Is this class of infinite products over primes well known?

Investigating $\dfrac{\zeta(s-1)}{\zeta(s)}$ I was able to generate this series for $\pi$:

$\displaystyle\dfrac{\pi^2}{15}=\prod_{p\in\text{ prime}}\dfrac{p^2}{p^2+1}$

It's fairly straightforward to obtain and it doesn't converge particularly quickly. For example by the fourth term it gives:


I can't find a reference to this product anywhere aside from the obvious, and interesting similarity to Euler's:

$\displaystyle\dfrac{\pi^2}{6}=\prod_{p\in\text{ prime}}\dfrac{p^2}{p^2-1}$

Equating their $\pi$s yields the interesting product of primes:


This has some curious properties:

$\displaystyle\int_{-1}^1 \frac{p^2-1}{p^2+1} dp = 2 - \pi$

In fact if we subtract the diverging parts:

$\displaystyle\int_{0}^{\infty} \left(\frac{p^2-1}{p^2+1}-1\right) dp = - \pi$

Although I've not done so yet, I think an infinite number of such products over primes can be obtained by this method; all of which equal a rational number. I simply used the quotients between $\zeta(2), \zeta(3), \zeta(4)$ in such a way that $\zeta(3)$ cancelled out.

I was curious as a next step to have a look at what the sequence of such products looks like, and what is its limiting behaviour as $s\to\infty$ which might tell us something about exact forms for $\zeta(2n+1)$. But I wondered if I'm obviously following in somebody else's footsteps here.

  • $\begingroup$ ... Do you see the difference between $\prod_{p}\dfrac{p^2}{p^2+1}$ and $\prod_p \frac{1}{1+p^{-2}} = \prod_p \left( 1+p^{-2} \right)^{-1}$ ? An infinite product is of the form $\prod_n (1+a_n)$ with $a_n \to 0$. $\endgroup$ – reuns Nov 2 '17 at 21:22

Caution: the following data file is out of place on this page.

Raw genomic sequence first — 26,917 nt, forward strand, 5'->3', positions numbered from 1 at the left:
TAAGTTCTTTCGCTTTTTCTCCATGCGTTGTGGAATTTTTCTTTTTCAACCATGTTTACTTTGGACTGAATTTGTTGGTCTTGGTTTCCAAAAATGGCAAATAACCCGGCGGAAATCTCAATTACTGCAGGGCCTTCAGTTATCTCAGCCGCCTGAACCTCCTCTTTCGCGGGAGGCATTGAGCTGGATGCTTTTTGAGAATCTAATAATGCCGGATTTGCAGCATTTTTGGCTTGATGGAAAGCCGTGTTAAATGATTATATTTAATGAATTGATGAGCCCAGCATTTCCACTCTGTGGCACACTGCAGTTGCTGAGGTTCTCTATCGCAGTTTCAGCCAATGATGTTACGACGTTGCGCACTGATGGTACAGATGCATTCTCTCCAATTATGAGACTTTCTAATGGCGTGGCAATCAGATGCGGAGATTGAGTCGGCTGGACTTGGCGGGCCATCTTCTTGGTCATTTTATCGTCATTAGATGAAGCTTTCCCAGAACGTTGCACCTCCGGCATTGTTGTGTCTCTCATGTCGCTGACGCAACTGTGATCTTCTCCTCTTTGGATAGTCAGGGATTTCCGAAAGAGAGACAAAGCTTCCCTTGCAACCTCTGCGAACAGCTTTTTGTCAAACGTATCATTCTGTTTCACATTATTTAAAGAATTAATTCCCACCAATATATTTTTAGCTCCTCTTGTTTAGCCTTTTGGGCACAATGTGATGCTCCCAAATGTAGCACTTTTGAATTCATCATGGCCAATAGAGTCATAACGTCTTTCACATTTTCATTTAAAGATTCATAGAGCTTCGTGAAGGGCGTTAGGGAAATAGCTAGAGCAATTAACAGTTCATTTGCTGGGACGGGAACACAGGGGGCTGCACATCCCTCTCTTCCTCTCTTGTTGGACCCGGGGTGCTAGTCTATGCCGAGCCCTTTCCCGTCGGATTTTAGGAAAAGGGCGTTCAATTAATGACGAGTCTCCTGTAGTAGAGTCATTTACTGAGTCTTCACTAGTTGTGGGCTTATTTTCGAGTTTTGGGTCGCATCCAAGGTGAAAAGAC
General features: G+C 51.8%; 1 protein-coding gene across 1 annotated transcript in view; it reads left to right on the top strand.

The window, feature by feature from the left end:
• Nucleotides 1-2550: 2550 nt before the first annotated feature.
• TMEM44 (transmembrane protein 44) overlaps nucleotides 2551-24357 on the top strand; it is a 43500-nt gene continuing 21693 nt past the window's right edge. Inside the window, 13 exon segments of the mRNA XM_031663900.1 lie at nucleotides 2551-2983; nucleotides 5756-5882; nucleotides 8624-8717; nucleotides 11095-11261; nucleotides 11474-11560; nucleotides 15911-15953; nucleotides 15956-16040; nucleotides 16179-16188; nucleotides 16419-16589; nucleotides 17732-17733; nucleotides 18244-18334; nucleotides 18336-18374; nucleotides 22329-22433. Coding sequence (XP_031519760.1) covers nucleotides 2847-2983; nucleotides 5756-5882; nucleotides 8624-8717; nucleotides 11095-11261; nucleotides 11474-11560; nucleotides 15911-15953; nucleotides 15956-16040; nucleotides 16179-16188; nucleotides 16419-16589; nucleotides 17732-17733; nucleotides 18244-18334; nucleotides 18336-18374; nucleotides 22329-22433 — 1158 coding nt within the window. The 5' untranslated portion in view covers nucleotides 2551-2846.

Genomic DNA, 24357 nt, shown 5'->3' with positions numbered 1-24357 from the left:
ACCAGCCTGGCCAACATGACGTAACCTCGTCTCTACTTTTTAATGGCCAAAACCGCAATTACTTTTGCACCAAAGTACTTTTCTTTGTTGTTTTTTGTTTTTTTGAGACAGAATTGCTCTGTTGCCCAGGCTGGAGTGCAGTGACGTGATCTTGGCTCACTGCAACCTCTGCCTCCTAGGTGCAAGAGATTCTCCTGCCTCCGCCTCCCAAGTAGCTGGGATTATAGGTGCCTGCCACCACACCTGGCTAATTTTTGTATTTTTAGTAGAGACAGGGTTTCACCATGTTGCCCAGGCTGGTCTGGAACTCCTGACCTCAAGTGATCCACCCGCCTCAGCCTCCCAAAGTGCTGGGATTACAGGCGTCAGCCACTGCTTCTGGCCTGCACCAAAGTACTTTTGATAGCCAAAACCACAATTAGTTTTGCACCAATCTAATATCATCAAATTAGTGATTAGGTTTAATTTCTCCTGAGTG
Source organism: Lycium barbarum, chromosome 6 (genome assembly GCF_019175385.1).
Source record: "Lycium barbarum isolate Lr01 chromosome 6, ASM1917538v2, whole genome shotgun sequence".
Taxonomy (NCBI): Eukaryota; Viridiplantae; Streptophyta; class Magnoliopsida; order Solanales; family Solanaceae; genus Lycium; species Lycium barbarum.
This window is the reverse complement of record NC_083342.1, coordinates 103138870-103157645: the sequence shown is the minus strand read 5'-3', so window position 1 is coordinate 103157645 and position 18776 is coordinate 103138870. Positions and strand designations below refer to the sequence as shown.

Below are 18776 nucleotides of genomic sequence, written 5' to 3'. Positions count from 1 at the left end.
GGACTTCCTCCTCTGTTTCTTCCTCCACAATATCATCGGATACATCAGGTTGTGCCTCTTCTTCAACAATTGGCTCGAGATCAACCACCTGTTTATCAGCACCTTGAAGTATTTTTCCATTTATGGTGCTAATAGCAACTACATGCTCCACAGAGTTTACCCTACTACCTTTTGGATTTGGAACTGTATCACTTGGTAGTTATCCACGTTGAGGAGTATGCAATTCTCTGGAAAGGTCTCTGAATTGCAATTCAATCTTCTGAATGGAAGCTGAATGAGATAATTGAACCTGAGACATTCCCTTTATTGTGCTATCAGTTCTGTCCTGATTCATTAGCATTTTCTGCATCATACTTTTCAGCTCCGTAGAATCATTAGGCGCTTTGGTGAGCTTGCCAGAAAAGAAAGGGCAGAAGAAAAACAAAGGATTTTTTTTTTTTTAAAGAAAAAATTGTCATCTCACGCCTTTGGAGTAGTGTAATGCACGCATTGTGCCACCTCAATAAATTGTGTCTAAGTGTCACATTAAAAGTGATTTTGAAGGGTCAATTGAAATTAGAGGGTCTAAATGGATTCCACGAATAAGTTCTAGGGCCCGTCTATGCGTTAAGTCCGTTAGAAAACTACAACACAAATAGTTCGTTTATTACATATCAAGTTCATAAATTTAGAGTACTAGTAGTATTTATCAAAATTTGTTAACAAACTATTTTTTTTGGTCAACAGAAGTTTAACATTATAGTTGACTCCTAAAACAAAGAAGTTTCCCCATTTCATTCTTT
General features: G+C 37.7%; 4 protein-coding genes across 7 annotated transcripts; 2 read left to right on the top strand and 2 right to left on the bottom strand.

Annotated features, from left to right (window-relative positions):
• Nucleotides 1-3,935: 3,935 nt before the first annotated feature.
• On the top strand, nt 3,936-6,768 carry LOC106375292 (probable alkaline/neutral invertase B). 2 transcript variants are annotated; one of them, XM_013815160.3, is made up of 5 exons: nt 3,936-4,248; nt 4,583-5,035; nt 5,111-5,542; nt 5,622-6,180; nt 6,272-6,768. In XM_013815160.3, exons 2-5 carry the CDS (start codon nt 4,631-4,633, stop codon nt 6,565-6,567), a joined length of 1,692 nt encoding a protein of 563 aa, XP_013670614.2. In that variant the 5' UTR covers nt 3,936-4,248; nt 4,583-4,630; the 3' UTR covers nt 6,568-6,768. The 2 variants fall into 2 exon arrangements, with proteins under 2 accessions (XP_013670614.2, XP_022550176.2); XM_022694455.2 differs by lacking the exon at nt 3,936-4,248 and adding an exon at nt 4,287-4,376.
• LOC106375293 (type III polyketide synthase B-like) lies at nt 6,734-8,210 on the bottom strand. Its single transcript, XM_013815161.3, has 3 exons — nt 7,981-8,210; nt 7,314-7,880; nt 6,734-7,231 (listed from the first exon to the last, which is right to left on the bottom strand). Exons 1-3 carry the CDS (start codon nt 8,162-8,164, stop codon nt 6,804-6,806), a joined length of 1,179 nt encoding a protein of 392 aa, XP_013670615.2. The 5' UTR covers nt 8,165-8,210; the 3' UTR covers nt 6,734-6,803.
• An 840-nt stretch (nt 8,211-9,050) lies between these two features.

• $\begingroup$ @reuns I see the importance that it can be expressed as $\prod_n (1+a_n)$ with $a_n \to 0$. Are you saying it's important not to express it in another way? I see the difference between the two products but I don't see the similarity or the relevance of $\frac{1}{1+p^{-2}}$. I see that $\frac{p^2}{p^2+1}=1+\frac{1}{p^2-1}$ which is of the required form. $\endgroup$ – samerivertwice Nov 2 '17 at 23:57
  • $\begingroup$ $\prod_n \frac{1}{1+a_n} = \frac{1}{\prod_n (1+a_n)}$. How do you check the convergence ? $\endgroup$ – reuns Nov 2 '17 at 23:58

These are called Euler Products.

In particular, $$\frac{\pi^2}{15} = \frac{\zeta(4)}{\zeta(2)} = \prod_p \left( 1+p^{-2} \right)^{-1}.$$

See the examples here for more:


Edit: using the identities in that link, it can be seen that if the real part of $s$ is greater than 2 then we have $$\frac{\zeta(s-1)}{\zeta(s)} = \prod_p \frac{1-p^{-s}}{1-p^{1-s}}$$ and this is also equivalent to $$\sum_{n=1}^{\infty} \frac{\phi(n)}{n^s}.$$

I found the equivalency on page 231 of Apostol’s Introduction to Analytic Number Theory (pdf can be found here http://www.zuj.edu.jo/?wpdmdl=13005). There are a few identities there which are written as exercises or standard examples.

  • $\begingroup$ Thanks for the reference. I was aware of Euler products but not the class of products over primes such as $5/2$ which is also given there! Which I hadn't seen elsewhere. Any hints as to how I might use my formula for $\dfrac{\zeta(s-1)}{\zeta(s)}$ to evaluate $\zeta(2n+1)$? $\endgroup$ – samerivertwice Nov 2 '17 at 12:42
  • 1
    $\begingroup$ @RobertFrost I know that finding the odd integer valued zeta functions is open. Given that the identities you mentioned are known and that the odd values of the Riemann zeta function are not, I imagine that there isn’t an easy way to go about this using those identities. I can think about this a little more though. $\endgroup$ – user328442 Nov 2 '17 at 12:48
  • 1
    $\begingroup$ @RobertFrost see my edit $\endgroup$ – user328442 Nov 2 '17 at 13:04

Your Answer

By clicking “Post Your Answer”, you agree to our terms of service, privacy policy and cookie policy

Not the answer you're looking for? Browse other questions tagged or ask your own question.